It was clear from the first step out of Wembley Park underground station on Saturday afternoon - the shirts and scarves were back, the songs and chants were back and the long English football lockdown was over.
Leicester players and officials embraced on the field after a 1-0 victory over Chelsea gave them their first FA Cup title but there was a broader celebration at Wembley.
"This is what football is all about, and if you don't enjoy a day like today, you'll never enjoy football," said one Leicester fan before kick-off.
The final of the oldest competition in the world, played at the national stadium, was the perfect occasion for the game to significantly open its doors again to supporters.
There had been 8000 fans at the League Cup final last month but there was a noticeable difference with 21,000 making their way to the ground.
The band of the Coldstream Guards performed pre-match, the national anthem was sung with perhaps a little more passion than usual and it felt like both sets of supporters were doing their bit to boost the volume and make up for the empty seats in the upper section of the stadium.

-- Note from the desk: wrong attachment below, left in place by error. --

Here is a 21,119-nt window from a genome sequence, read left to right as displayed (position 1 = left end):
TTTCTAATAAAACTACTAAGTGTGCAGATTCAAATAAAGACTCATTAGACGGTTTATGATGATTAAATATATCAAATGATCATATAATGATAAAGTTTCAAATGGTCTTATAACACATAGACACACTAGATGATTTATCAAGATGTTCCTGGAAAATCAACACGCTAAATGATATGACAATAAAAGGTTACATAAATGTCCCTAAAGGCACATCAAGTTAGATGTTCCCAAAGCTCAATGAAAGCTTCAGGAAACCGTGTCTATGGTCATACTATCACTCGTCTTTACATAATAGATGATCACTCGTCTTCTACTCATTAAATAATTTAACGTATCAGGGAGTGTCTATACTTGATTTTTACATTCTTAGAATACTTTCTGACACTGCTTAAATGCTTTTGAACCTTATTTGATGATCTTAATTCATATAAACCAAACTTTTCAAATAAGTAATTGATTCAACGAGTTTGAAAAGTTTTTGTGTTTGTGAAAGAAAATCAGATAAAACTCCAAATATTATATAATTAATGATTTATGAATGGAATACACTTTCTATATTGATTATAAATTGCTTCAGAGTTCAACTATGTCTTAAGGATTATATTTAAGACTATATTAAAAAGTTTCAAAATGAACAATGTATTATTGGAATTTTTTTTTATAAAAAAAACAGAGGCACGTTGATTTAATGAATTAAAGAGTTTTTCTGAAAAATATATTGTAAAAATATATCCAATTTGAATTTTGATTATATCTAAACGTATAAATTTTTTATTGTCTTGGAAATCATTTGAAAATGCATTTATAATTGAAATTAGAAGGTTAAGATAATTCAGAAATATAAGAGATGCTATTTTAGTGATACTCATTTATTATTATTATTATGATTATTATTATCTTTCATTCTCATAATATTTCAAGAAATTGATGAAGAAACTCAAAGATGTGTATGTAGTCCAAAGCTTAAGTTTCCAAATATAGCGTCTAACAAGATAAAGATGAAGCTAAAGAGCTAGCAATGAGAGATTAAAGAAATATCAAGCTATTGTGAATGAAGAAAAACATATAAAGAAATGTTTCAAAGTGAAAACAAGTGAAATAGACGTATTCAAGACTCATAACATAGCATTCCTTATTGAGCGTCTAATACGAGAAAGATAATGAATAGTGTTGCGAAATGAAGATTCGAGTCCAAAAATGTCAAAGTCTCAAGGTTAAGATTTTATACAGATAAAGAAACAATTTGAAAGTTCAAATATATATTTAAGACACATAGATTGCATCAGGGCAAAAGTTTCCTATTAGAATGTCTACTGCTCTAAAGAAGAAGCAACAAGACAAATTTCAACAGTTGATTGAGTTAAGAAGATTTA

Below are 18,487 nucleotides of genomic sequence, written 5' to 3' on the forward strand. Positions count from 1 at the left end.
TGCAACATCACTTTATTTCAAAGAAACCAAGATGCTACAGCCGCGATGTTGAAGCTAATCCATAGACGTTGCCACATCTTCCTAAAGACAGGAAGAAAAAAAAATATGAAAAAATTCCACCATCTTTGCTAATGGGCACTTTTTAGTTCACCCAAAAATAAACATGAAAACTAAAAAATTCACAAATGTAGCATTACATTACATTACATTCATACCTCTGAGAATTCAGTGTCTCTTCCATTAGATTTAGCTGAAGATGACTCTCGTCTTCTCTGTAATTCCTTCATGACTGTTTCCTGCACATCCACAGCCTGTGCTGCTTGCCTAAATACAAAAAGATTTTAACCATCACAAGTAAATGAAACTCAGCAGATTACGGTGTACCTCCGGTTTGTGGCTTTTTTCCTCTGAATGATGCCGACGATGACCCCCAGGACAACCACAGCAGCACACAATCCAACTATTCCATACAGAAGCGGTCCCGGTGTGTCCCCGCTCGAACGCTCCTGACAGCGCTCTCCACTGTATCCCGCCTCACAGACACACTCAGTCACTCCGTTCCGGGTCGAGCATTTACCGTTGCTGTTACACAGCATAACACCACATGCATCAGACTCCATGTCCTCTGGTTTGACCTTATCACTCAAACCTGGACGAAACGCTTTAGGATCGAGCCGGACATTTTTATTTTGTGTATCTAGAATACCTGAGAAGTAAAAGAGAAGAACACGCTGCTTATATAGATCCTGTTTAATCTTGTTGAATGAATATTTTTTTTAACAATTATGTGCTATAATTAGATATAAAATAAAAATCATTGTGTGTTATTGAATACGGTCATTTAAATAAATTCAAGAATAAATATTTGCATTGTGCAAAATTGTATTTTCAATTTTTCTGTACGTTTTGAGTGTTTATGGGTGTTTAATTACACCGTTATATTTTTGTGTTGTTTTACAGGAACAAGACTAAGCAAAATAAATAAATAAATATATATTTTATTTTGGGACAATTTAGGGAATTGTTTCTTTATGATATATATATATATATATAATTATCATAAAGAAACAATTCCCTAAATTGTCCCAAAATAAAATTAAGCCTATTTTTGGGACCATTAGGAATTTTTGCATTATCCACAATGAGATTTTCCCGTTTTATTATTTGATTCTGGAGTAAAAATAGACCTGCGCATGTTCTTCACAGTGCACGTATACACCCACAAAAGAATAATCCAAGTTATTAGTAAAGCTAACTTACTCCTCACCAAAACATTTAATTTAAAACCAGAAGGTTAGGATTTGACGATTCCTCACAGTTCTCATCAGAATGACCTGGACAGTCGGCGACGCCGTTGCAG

The biggest roar came in the 63rd minute after Youri Tielemans' glorious long-range drive into the top corner, which proved to be Leicester's winner.
"It was really special to have the fans in today, I hope everyone was safe. The fans watching from home too, they have supported us all the year through," he said.
They have, but everyone knows it hasn't been the same - not for the players performing in empty stadiums or for the fans watching television on their living room sofas.
"It is a bit strange, You must admit. You know, you've got used to this experience of seeing everything third hand on the television," said Chelsea fan Jonathan Lipscomb before the game.
By the end, Leicester goalkeeper Kasper Schmeichel found himself struggling to hear the questions in his post-match television interview as his team's supporters partied behind him.
The game was, technically, part of the UK government's Events Research Programme, designed to measure the impact of the return of mass events. All fans had to have proof of a negative Covid-19 test in order to gain access to the stadium.
Fans will be back in Premier League grounds, in relatively small numbers, for the final two rounds of games but the hope is that Wembley will see even bigger numbers for the semi-finals and final of Euro 2020 in July.